JACKSON — The Mississippi House and Senate will attempt to work out their differences on a proposal to expand state subsidies to health clinics.
The efforts, proposed by Gov. Phil Bryant, are meant as a partial alternative to expanding the Medicaid insurance program for poorer people.
The House passed an amended version of Senate Bill 2117 yesterday. House Public Health and Human Services Committee Chairman Sam Mims, R-Natchez, said the two chambers would confer to work out differences.
Under the health care overhaul President Barack Obama signed into law in 2010, states may provide Medicaid to people making as much as 138 percent of the federal poverty level, about $15,000 a year for one person. In Mississippi now, the income cutoff is about $5,500 for one person, and many able-bodied adults are not eligible for Medicaid coverage regardless of how little they earn.
Mississippi is among about two-dozen states that have rejected the expansion. Bryant and Republican leaders of the Mississippi House and Senate say they don’t trust promises of federal funding and Mississippi can’t afford possible future costs. Part of Bryant’s alternative is to give money to health clinics.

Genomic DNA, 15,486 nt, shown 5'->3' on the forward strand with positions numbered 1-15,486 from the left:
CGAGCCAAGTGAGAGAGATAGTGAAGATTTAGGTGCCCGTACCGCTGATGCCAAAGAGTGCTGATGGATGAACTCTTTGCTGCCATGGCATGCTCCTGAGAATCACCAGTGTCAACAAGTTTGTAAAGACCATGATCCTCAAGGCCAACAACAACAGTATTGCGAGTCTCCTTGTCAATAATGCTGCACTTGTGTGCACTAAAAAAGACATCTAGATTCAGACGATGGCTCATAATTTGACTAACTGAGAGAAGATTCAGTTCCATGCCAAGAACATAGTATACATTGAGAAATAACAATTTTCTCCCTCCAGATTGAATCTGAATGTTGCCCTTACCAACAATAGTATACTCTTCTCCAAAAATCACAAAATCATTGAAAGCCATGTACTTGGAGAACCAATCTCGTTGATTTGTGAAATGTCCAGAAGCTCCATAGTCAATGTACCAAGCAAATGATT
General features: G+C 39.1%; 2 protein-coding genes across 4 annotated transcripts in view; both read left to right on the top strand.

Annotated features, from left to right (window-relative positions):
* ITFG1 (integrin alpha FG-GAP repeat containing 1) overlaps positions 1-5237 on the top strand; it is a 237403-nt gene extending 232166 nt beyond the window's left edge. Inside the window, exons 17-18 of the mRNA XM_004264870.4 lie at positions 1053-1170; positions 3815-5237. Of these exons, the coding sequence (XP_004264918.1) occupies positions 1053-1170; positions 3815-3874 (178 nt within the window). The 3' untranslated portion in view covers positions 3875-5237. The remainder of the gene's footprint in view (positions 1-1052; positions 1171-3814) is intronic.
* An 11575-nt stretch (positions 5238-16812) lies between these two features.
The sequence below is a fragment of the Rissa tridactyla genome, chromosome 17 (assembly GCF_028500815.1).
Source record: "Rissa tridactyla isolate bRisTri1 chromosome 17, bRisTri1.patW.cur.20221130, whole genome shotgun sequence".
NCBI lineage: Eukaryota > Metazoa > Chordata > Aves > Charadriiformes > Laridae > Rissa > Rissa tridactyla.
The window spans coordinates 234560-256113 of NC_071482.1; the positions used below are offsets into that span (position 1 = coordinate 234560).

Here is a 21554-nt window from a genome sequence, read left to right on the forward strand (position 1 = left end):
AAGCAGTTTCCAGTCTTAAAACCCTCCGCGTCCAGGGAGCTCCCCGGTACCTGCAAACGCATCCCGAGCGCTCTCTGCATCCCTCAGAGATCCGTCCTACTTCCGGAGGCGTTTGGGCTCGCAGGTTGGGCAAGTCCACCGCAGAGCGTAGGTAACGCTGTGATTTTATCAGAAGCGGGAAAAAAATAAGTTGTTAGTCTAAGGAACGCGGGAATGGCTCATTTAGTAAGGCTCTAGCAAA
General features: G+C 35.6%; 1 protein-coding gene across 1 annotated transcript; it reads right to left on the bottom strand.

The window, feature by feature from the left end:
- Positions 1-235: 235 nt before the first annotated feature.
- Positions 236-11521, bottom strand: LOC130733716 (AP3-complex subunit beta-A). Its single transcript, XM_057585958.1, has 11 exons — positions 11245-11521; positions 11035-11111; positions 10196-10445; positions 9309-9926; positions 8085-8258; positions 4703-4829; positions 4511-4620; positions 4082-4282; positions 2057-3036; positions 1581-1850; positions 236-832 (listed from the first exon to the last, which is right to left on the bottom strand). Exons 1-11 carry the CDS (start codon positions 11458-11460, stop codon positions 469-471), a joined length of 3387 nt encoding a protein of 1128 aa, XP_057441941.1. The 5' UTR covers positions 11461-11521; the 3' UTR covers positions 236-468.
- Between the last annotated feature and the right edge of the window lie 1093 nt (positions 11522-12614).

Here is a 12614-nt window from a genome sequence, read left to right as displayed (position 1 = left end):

“These clinics successfully help patients manage and control chronic illnesses, and they are adept at achieving cost savings through quality monitoring,” Bryant’s budget proposal stated.
Supporters of Medicaid expansion say that’s not enough.
“The governor’s proposal is not a long-term strategy that seriously addresses the needs of the community health centers or the needs of Mississippi’s uninsured working families,” Roy Mitchell, executive director of the Mississippi Health Advocacy Program, said in a statement. “As the state continues to reject Medicaid expansion, Mississippi’s community health centers stand to lose $19 million in new revenue annually.”
In his 2013 budget, Bryant recommended spending $8 million, with $4.8 million going to expand the state’s existing network of community health centers, which treat many patients without insurance or who have lower incomes. That money would help the clinics expand hours or set up additional satellite locations.
Bryant also wanted $3.2 million to create new community health centers or help existing clinics become federally certified.
The House chose to adopt the first prong, allotting $4 million to underwrite expanded operations for an existing set of federally-qualified or nonprofit rural clinics.
The Senate, though, chose the second prong, which would open the grant program to any health care provider that cares for patients in an underserved area.